The Columbia Encyclopedia at bartleby.com describes Goole like this:
Municipal borough (1991 pop 17,157), East Riding of Yorkshire, N England, at the confluence of the Ouse and Don rivers. A significant inland port, it has extensive dockyards. Coal and textiles are exported; ship repair, iron casting, sugar refining, flour milling1, and the manufacture of fertilisers and clothing are leading industries. There is passenger service from Goole to Amsterdam, Copenhagen, and other continental ports2. Goole is also a market town.
Once a small village that made its living draining the marshes of its little patch of Yorkshire, Goole's name is a derivative of an Old English word for sewage. No joke.
Goole's more prominent features are a big clock tower (hideously scarred by a CCTV camera), a lot of blue cranes and two water towers, one of which looks like a large model of something rather rude.
If you're aged between 11 and 16 in Goole, then you'll probably go to Vermuyden School. Built in 1909 as Goole Grammar School, it was recently renamed after the engineer who constructed the Dutch River to drain the area - Cornelius Vermuyden. Primary Schools in the area include Kingsway, Parkside, Pasture Road and Boothferry.
The school has links with nearby Howden and Snaith Secondary Schools. Once a year the three hold an interschool quiz, showing friendly competition between schools. Vermuyden's Sixth Form has recently merged with Howden's to provide greater choice for students from both schools.
If you want to spend all night out on the town partying at clubs and then staggering to the next club, Goole is not the place for you. Most people catch the bus to Doncaster for such pursuits, as there are very few nightclubs in Goole.
The town doesn't have a real cinema, despite protests from the town's teenage population, although it does have The Gate. The Gate is a house converted into a tiny theatre, which hosts local bands, touring performers and plays videos onto a big screen.
The local leisure centre has a swimming pool, and provides services for other activities, such as tennis and general fitness.
There are two local newspapers, The Courier and The Goole Times. The Goole Times has been established in the town since 1853 and, at the time of writing, costs 38 pence. The Courier is newer and is delivered to everyone in the area free of charge, making its revenue from advertising. Both are published every Thursday.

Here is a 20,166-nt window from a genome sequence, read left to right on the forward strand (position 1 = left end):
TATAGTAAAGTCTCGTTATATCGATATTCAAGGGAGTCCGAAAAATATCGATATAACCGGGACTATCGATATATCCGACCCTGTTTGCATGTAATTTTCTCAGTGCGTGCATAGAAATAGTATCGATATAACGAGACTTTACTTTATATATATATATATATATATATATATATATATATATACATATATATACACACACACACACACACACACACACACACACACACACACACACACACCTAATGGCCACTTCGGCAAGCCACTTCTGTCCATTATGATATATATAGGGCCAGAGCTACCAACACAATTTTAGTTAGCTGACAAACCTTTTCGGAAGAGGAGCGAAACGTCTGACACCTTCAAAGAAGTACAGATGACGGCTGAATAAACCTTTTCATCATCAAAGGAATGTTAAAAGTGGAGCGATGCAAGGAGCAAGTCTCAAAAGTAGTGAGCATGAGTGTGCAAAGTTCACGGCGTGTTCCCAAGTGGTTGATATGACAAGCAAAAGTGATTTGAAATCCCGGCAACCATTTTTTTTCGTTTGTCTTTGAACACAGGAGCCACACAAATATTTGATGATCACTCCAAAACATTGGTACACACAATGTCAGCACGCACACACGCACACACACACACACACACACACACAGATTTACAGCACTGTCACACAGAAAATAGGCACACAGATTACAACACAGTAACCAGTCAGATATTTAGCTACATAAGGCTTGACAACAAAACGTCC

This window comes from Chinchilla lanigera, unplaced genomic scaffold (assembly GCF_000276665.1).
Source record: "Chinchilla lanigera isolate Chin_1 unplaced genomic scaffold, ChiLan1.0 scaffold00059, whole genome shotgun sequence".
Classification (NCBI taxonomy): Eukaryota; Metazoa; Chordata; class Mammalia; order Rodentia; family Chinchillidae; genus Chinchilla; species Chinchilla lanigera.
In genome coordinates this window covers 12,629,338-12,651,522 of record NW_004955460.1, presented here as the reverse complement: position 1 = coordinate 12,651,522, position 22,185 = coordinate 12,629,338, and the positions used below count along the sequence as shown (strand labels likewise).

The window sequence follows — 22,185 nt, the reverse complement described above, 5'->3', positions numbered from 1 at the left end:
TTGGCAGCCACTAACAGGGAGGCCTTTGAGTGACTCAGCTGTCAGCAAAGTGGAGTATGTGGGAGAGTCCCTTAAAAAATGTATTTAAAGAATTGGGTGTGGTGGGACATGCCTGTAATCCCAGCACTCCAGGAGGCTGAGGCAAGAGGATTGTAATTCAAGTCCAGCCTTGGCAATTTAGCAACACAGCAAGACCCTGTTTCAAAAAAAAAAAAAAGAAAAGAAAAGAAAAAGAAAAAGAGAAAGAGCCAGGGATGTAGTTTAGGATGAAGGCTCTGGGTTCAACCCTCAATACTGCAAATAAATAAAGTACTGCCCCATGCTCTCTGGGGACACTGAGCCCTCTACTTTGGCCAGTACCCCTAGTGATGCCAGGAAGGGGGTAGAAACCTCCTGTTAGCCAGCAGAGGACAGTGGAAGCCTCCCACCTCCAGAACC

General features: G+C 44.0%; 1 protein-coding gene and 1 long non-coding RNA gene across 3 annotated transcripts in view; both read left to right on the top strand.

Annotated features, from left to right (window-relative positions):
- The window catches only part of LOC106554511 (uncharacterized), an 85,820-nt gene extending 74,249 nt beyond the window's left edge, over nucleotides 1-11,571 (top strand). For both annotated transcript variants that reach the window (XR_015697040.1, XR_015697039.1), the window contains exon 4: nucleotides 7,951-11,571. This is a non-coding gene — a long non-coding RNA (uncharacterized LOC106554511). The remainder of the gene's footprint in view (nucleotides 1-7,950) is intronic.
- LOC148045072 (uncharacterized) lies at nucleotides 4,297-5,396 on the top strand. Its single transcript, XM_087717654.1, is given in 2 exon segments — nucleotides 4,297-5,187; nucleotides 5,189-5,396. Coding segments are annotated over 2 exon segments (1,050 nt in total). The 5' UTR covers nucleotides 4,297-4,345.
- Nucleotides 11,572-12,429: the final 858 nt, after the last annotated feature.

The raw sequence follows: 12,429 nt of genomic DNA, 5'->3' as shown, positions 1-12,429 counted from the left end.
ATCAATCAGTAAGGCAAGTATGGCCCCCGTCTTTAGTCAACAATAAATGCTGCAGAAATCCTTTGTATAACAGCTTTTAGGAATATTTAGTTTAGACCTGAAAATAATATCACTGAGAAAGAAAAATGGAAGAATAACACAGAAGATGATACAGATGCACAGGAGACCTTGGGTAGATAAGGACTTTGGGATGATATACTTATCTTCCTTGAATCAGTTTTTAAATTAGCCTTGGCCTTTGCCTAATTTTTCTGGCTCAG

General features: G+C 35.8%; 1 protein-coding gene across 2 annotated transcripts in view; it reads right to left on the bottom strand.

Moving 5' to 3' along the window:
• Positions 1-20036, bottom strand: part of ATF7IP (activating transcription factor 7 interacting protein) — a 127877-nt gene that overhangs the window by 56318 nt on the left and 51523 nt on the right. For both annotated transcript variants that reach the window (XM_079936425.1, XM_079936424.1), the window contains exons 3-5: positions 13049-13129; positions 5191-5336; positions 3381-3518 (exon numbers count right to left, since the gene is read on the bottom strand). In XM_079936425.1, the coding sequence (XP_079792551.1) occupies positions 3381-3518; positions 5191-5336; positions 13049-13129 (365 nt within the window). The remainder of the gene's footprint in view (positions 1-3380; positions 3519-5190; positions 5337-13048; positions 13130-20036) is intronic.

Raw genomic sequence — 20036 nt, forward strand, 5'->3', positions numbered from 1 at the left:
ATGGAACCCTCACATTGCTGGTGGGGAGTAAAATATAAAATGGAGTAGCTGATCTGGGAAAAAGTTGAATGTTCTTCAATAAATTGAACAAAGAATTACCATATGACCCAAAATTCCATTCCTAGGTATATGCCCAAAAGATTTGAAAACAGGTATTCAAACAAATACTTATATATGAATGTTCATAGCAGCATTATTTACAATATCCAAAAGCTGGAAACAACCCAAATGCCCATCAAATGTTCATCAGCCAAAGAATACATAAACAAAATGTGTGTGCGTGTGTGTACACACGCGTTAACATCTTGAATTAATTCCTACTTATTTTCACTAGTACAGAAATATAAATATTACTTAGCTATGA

Goole is spending a lot of money developing the town centre. In the past few years, a large expanse of wasteland behind the railway station has been redeveloped with a commercial estate. Since then shops such as Argos, Boyes and Peacocks have moved into the area. The downside of this is that already established shops such as Boots and Famous Army Stores have moved into the new buildings, leaving empty shops on the main shopping street - Boothferry Road. This road has been closed to traffic and pedestrianised, but new shops aren't moving in, preferring the brand-new buildings round the corner.
The old Victorian railway station, which had been left in a state of disrepair for many years, has recently been demolished and replaced with a new prefabricated building, which has really smartened up the junction of Boothferry Road, Vermuyden Way and Mariners Street.
The Local Area
Goole is the nexus of a network of villages, such as Hook, Airmyn, Swinefleet and Rawcliffe. Goole is also close to the small towns of Howden and Snaith, the former notable for its Minster. Goole has the only local supermarkets - Tesco, Netto and Lidl - so many residents of these villages come into Goole for shopping.
Goole and the Web
There are only two Goole websites really worth visiting if you want more information, or a laugh at the expense of Goole:
Goole.com - a pretty good site which makes Goole out to be a really cool place.
Goole on the Web - a dead funny site which focuses on the downside of Goole. Complete with a fake webcam which is still cool to watch.